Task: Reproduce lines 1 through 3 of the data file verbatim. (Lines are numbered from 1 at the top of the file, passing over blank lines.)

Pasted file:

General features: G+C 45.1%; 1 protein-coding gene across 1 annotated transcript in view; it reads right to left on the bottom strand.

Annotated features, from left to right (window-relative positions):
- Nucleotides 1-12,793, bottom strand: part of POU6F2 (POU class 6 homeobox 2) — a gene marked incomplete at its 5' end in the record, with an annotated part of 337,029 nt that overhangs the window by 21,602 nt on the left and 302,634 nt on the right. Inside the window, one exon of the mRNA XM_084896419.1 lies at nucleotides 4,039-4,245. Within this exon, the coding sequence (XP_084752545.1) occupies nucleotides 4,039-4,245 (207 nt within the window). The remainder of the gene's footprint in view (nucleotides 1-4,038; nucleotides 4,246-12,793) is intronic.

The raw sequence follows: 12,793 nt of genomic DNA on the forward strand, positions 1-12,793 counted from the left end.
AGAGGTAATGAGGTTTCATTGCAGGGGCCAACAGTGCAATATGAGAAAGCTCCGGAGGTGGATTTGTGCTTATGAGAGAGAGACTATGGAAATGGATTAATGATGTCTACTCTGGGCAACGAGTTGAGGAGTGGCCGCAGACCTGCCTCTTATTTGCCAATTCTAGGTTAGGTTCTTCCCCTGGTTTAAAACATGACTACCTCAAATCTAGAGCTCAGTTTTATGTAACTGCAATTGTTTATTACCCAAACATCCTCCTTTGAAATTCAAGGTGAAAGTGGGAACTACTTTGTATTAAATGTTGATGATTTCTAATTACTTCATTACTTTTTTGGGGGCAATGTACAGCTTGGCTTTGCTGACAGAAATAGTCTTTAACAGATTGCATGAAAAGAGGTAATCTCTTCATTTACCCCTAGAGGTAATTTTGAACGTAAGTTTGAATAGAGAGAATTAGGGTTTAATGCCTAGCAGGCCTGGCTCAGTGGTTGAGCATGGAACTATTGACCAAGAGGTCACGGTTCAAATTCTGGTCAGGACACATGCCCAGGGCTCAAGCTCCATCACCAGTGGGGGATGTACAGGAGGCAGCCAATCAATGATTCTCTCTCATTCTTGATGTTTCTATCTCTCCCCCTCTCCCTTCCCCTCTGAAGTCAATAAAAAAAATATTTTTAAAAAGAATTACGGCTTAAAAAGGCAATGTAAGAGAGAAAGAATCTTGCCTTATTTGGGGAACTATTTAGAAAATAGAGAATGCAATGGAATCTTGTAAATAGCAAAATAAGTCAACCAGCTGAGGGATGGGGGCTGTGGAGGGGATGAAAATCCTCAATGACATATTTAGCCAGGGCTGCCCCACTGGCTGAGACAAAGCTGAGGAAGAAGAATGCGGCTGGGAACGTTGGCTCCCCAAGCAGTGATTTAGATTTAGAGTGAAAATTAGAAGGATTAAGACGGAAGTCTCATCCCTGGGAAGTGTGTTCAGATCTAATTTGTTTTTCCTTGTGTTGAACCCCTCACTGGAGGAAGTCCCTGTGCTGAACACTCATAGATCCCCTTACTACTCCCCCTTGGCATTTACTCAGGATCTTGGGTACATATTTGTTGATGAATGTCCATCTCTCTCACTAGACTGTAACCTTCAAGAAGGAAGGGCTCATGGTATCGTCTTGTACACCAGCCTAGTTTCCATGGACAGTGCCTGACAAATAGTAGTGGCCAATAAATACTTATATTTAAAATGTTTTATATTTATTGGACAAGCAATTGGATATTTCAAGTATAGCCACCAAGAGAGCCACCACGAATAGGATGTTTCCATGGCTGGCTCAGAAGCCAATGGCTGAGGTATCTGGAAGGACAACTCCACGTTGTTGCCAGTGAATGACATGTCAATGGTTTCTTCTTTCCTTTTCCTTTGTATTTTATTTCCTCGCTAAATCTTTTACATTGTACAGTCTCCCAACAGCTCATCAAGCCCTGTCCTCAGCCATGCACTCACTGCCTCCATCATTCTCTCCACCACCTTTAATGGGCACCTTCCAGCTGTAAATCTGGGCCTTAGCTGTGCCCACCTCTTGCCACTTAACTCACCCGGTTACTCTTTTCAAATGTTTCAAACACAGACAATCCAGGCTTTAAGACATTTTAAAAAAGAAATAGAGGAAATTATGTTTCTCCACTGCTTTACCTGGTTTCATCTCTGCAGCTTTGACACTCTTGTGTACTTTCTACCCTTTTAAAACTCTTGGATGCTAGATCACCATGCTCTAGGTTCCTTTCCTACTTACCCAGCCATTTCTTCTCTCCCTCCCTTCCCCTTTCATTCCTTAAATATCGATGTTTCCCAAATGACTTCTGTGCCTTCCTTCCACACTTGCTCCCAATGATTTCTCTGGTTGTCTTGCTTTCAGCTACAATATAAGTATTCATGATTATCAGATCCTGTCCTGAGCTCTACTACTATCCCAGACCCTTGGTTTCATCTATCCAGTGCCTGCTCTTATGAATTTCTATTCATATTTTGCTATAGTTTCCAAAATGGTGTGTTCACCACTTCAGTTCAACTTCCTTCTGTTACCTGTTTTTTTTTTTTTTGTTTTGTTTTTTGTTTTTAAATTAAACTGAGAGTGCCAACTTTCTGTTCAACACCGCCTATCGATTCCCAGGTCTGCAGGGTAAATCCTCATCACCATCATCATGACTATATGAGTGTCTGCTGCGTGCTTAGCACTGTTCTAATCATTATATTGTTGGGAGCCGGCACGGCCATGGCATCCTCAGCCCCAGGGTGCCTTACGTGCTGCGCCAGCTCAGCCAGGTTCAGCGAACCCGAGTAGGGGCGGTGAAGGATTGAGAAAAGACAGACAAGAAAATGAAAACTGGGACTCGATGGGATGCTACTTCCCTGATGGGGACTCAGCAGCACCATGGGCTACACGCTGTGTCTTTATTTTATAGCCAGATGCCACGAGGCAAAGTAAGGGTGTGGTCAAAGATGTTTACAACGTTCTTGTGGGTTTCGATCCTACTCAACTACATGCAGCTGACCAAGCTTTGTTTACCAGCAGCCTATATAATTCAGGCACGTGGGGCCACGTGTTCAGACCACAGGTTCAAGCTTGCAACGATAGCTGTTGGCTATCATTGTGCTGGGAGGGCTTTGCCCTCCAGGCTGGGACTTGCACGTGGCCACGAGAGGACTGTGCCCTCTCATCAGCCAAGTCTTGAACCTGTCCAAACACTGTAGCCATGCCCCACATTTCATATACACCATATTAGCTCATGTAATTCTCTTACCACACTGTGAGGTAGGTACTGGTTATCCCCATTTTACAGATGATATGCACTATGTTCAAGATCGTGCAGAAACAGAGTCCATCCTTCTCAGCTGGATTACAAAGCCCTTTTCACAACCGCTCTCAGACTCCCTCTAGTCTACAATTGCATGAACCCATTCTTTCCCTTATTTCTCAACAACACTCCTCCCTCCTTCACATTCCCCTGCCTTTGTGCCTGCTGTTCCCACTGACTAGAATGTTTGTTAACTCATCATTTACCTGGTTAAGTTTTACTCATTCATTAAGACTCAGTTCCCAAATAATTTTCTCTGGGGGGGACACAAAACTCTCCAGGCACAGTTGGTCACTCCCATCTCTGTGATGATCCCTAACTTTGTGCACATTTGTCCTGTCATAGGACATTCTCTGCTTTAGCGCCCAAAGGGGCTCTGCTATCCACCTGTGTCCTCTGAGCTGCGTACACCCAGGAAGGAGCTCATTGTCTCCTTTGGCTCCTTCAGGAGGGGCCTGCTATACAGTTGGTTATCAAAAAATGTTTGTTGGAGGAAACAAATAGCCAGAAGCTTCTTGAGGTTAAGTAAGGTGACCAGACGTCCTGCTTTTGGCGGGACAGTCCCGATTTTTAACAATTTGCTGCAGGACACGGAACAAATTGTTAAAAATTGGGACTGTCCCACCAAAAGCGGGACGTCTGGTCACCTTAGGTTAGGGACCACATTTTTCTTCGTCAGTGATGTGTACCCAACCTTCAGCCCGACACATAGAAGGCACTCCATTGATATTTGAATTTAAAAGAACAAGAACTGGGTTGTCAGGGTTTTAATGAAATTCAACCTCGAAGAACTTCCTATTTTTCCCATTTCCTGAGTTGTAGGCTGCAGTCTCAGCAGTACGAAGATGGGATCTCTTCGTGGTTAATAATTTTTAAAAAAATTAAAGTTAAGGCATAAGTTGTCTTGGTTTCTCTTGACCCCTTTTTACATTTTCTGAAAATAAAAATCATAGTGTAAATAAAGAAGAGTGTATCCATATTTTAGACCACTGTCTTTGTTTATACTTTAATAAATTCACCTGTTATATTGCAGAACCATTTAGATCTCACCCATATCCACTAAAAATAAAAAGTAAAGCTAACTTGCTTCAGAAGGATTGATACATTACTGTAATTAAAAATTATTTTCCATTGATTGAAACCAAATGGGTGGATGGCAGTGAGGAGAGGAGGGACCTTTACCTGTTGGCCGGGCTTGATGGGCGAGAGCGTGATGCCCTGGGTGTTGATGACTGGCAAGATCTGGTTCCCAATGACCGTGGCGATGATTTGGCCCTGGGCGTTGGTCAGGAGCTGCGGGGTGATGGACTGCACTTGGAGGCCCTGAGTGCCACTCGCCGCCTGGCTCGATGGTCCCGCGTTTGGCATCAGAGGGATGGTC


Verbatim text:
General features: G+C 45.1%; 1 protein-coding gene across 1 annotated transcript in view; it reads right to left on the bottom strand.

Annotated features, from left to right (window-relative positions):
- Nucleotides 1-12,793, bottom strand: part of POU6F2 (POU class 6 homeobox 2) — a gene marked incomplete at its 5' end in the record, with an annotated part of 337,029 nt that overhangs the window by 21,602 nt on the left and 302,634 nt on the right. Inside the window, one exon of the mRNA XM_084896419.1 lies at nucleotides 4,039-4,245. Within this exon, the coding sequence (XP_084752545.1) occupies nucleotides 4,039-4,245 (207 nt within the window). The remainder of the gene's footprint in view (nucleotides 1-4,038; nucleotides 4,246-12,793) is intronic.